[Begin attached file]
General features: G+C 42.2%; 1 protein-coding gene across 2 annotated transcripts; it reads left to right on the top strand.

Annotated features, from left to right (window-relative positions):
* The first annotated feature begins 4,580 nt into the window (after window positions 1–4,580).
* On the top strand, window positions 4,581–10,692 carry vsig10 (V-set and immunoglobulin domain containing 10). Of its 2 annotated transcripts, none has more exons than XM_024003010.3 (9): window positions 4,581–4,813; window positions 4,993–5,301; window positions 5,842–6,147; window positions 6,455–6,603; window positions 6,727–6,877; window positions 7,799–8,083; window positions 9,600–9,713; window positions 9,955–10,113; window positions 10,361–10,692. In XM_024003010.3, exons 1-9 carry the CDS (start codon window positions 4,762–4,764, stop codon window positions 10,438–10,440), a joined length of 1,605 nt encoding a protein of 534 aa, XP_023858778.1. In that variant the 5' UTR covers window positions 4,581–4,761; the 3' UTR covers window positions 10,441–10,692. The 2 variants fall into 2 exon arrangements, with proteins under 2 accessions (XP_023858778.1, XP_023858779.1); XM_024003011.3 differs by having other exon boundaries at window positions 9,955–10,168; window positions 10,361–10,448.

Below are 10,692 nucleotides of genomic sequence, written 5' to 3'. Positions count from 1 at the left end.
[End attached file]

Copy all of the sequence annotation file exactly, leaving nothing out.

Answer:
General features: G+C 42.2%; 1 protein-coding gene across 2 annotated transcripts; it reads left to right on the top strand.

Annotated features, from left to right (window-relative positions):
* The first annotated feature begins 4,580 nt into the window (after window positions 1–4,580).
* On the top strand, window positions 4,581–10,692 carry vsig10 (V-set and immunoglobulin domain containing 10). Of its 2 annotated transcripts, none has more exons than XM_024003010.3 (9): window positions 4,581–4,813; window positions 4,993–5,301; window positions 5,842–6,147; window positions 6,455–6,603; window positions 6,727–6,877; window positions 7,799–8,083; window positions 9,600–9,713; window positions 9,955–10,113; window positions 10,361–10,692. In XM_024003010.3, exons 1-9 carry the CDS (start codon window positions 4,762–4,764, stop codon window positions 10,438–10,440), a joined length of 1,605 nt encoding a protein of 534 aa, XP_023858778.1. In that variant the 5' UTR covers window positions 4,581–4,761; the 3' UTR covers window positions 10,441–10,692. The 2 variants fall into 2 exon arrangements, with proteins under 2 accessions (XP_023858778.1, XP_023858779.1); XM_024003011.3 differs by having other exon boundaries at window positions 9,955–10,168; window positions 10,361–10,448.

Below are 10,692 nucleotides of genomic sequence, written 5' to 3'. Positions count from 1 at the left end.